American Sociological Association

Maxine Atkinson Award Statement

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Maxine Atkinson Award Statement

Maxine P. Atkinson, professor and head of the Department of Sociology and Anthropology at North Carolina State University, is the recipient of the 2011 ASA Distinguished Contributions to Teaching award. Dr. Atkinson has made significant contributions to the scholarship of teaching and learning, mentoring of graduate students and new faculty, and the broader teaching movement. Her work in the scholarship of teaching and learning (SoTL); involvement in the ASA Section on Teaching and Learning and ASA Departmental Resources Group (DRG); numerous influential publications; and presentations at local, regional, and national venues provide an overview of her significant contributions to teaching and learning. Her seminal work on SoTL shows the knowledge of a 25 year career devoted to effective teaching.

Dr. Atkinson has won numerous teaching awards and other recognitions for her work. A sample of awards includes the Distinguished Teaching Award, Southern Sociological Society (2004); The Hans O. Mauksch Award for Distinguished Contributions to Undergraduate Sociology, ASA Section on Teaching and Learning (2007); and the Carla B. Howery Award for Developing     Teacher-Scholars, ASA Section on Teaching and Learning 2010; among others. Maxine was the first woman at NC State to win the Board of Governors’ Award for Excellence in Teaching, 2009, the most prestigious award given for teaching excellence by the North Carolina University system.

By developing materials to enhance the teaching and learning of sociology for both undergraduate and graduate students, mentoring new teachers, and offering local to national workshops for instructors of sociology, Dr. Atkinson has had an impact on instructors across the country.  She has published a number of influential papers in Teaching Sociology on integrating data analysis skills into the undergraduate sociology curriculum, on quantitative reasoning, and on what we know about teaching and learning in sociology. She is also in demand as a speaker and departmental reviewer.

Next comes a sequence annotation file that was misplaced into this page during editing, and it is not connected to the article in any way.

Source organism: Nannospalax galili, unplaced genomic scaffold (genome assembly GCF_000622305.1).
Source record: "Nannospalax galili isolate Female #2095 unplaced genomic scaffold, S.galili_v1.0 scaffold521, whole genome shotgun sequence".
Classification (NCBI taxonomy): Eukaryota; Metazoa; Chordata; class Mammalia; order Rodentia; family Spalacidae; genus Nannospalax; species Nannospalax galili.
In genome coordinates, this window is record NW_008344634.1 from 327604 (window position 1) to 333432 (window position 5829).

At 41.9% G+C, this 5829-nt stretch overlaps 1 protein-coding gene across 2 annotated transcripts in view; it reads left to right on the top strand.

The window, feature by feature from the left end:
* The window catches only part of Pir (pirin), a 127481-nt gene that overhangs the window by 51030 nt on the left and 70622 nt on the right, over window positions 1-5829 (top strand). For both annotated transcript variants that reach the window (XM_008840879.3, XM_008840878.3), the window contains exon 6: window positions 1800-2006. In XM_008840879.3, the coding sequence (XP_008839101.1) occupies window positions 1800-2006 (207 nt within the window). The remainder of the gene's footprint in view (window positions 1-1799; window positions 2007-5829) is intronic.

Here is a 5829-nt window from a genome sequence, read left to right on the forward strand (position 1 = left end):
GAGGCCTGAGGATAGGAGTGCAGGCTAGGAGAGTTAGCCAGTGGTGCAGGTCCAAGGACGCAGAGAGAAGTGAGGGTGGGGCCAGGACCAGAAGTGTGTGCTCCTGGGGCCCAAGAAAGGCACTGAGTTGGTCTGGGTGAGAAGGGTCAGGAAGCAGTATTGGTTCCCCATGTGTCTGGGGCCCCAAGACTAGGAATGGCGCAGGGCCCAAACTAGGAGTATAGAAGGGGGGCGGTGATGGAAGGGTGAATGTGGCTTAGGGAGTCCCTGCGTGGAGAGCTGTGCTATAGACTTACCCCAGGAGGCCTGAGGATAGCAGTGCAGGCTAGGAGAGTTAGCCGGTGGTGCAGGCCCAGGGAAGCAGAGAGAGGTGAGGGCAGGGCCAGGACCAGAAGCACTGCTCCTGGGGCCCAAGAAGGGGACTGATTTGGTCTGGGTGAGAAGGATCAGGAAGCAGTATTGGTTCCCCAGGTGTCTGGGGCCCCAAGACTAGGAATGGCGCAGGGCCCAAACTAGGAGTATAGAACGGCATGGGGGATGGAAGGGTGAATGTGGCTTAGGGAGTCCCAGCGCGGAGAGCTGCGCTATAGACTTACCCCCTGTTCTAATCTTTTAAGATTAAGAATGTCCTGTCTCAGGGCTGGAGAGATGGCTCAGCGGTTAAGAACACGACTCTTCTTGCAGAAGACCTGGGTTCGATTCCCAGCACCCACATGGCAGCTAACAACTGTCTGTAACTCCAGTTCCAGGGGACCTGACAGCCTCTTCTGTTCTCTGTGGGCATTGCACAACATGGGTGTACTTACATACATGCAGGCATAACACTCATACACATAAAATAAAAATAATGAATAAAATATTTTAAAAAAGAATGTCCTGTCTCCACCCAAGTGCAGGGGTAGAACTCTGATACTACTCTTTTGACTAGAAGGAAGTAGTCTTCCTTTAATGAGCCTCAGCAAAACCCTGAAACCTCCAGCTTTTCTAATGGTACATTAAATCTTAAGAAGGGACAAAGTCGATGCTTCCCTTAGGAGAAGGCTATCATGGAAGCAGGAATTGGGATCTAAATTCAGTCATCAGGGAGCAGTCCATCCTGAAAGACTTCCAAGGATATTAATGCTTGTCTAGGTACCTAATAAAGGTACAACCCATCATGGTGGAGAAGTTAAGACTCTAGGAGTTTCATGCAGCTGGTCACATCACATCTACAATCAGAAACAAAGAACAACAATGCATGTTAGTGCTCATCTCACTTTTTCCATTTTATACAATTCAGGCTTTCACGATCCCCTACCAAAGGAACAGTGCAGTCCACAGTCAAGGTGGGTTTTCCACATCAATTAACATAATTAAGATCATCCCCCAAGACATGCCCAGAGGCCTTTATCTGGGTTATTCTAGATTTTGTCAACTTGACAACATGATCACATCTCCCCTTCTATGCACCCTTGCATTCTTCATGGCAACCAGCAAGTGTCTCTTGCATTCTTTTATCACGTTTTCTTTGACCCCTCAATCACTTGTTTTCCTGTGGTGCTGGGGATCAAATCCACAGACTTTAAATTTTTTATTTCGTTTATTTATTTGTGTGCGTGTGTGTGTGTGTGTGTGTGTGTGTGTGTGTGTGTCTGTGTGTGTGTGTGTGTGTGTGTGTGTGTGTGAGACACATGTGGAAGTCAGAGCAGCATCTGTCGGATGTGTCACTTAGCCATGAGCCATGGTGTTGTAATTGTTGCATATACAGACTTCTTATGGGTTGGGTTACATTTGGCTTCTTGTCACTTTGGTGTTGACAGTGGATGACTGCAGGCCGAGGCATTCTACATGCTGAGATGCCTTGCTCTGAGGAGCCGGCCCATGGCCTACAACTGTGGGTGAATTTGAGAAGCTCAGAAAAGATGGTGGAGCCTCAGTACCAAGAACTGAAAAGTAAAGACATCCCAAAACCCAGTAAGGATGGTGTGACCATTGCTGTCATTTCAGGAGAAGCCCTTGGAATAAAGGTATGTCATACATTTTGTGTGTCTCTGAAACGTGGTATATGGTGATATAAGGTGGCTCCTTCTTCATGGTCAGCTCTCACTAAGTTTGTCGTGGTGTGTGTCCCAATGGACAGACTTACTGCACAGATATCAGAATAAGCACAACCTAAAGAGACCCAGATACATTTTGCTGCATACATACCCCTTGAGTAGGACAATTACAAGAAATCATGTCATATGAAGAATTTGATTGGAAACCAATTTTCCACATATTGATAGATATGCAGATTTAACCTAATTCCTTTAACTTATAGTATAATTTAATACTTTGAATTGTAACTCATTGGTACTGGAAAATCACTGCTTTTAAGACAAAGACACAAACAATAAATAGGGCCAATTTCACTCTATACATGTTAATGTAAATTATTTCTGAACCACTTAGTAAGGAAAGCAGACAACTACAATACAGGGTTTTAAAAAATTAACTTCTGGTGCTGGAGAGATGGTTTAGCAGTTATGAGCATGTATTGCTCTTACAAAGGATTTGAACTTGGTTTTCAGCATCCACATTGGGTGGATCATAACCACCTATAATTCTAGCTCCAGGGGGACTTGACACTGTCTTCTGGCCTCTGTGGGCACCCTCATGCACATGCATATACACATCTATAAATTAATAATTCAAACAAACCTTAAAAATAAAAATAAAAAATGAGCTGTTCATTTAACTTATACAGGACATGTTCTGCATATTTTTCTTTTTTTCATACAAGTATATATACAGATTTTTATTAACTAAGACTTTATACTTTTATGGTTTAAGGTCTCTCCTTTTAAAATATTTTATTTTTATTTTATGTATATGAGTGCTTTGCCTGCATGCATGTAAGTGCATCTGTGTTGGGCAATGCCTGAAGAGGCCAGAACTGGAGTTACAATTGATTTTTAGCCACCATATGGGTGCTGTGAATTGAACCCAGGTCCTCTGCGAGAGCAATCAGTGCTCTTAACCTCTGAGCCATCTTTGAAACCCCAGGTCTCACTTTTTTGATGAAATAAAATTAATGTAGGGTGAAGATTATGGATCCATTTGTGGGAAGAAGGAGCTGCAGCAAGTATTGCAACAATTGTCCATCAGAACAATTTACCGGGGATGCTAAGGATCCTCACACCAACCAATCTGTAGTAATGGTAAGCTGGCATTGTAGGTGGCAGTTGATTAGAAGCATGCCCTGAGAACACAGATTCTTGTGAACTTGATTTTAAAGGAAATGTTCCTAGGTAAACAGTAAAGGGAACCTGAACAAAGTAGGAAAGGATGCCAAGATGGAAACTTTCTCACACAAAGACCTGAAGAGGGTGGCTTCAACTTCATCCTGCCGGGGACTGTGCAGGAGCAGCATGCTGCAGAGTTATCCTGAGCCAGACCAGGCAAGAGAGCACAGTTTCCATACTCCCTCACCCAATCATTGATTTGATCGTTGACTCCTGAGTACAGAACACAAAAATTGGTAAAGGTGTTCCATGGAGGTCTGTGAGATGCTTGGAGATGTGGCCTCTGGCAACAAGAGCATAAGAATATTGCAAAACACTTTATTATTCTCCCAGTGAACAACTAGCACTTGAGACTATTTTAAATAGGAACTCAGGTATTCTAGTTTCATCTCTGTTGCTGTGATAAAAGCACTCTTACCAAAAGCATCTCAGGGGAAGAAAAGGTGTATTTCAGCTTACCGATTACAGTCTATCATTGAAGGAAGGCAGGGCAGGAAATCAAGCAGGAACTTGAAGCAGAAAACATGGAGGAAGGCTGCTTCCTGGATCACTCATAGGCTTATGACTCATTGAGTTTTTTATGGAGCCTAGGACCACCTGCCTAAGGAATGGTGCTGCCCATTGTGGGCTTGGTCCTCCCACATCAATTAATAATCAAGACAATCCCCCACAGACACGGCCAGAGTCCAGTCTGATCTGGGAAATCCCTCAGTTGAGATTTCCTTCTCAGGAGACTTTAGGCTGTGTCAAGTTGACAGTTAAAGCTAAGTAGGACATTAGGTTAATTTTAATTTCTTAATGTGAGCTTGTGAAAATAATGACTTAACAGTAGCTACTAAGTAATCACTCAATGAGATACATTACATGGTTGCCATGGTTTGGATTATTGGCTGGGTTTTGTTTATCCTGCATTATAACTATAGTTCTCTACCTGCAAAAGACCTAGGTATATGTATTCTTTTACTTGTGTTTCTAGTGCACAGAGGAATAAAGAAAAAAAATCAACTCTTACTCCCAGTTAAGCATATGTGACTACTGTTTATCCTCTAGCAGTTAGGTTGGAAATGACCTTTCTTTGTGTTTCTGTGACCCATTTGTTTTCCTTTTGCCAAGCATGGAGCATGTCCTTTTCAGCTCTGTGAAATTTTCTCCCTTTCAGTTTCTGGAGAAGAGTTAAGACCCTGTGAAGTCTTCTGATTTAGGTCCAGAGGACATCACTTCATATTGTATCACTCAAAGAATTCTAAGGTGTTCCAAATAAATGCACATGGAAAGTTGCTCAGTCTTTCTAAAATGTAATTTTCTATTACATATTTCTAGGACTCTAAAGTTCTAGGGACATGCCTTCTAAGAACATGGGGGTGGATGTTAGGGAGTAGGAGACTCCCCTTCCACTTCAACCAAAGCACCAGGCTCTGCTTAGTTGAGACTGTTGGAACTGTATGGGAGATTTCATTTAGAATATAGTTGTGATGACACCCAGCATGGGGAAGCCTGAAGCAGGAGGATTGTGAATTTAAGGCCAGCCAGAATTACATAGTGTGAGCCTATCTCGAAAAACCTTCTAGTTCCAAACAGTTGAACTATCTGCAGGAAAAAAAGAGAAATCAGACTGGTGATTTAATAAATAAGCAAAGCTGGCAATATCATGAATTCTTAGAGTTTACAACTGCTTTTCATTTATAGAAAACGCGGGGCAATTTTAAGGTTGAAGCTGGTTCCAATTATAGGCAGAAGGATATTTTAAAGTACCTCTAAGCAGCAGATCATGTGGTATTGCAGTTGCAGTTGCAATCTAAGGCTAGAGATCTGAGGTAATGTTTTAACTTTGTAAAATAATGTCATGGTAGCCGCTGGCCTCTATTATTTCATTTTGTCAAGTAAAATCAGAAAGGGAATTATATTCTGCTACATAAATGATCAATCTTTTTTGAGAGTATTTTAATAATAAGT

Her publications and contributions have often been in collaboration with her own graduate students, thus demonstrating her mentorship skills, collegial manner of work, and her inspiration to others to become involved in SoTL activities. She has focused on scholarly areas that need reflection and research to move ideas to a new level. Her presentation as the recipient of the ASA Section on Teaching and Learning Hans Mauksch teaching award, “The Sociology of the College Classroom,” illustrates this point, demonstrating breadth and depth in thinking about and conducting research on the sociology of teaching and learning. 

In collaboration with her graduate students, her recent published work continues research into the college classroom. In 2009, Teaching Sociology published two articles: “Introduction: From the Outside Looking In: The Sociology of the College Classroom,” with Kristine Macomber and Sarah Rusche; and “Sociology of the College Classroom: Applying Sociological Theory at the Classroom Level,” with Alison R. Buck and Andrea N. Hunt. Her list of publications on teaching is a testament to her devotion to scholarly work in SoTL. She has also served on the Teaching Sociology editorial board for six years.

Her involvement in the ASA Section on Teaching and Learning shows the breadth of her contributions to the field. These include editor of the section newsletter, reviewer, committee member, taskforce member, council member and advisory board member for the ASA Departmental Resources Group. She has played key roles in national teaching initiatives such as the NSF/ASA integrating data analysis project and Preparing Future Faculty (PPF) program.

One testimonial to her impact on teaching and learning indicates that “Maxine has been a significant mover and shaker in the teaching movement within sociology. Maxine has made a career of mentoring better teachers of sociology nationwide and advancing the scholarship of teaching and learning.” Another states that “Maxine has been…a pivotal figure in promoting the importance of teaching.” As president of the Southern Sociological Association she promoted teaching through various channels, including the establishment of a teaching award and her presidential address: “The Scholarship of Teaching: Conceptualizations and Implications for Sociologists.” This address contributed new dimensions to the field of SoTL.

Dr. Atkinson has acted as a social change agent, working to promote and improve teaching, learning, and SoTL in our discipline. She has a determined passion for teaching, learning, and SoTL in the discipline and beyond, and has used her positions in the discipline to further excellent in teaching and learning. She has garnered respect and appreciation from professional colleagues at the institutional, state, regional and national levels.

Whether leading workshops on teaching, publishing in top-tiered journals, or mentoring instructors and graduate students across the nation, Maxine embodies the model qualities of a scholar-researcher and practitioner in teaching and learning.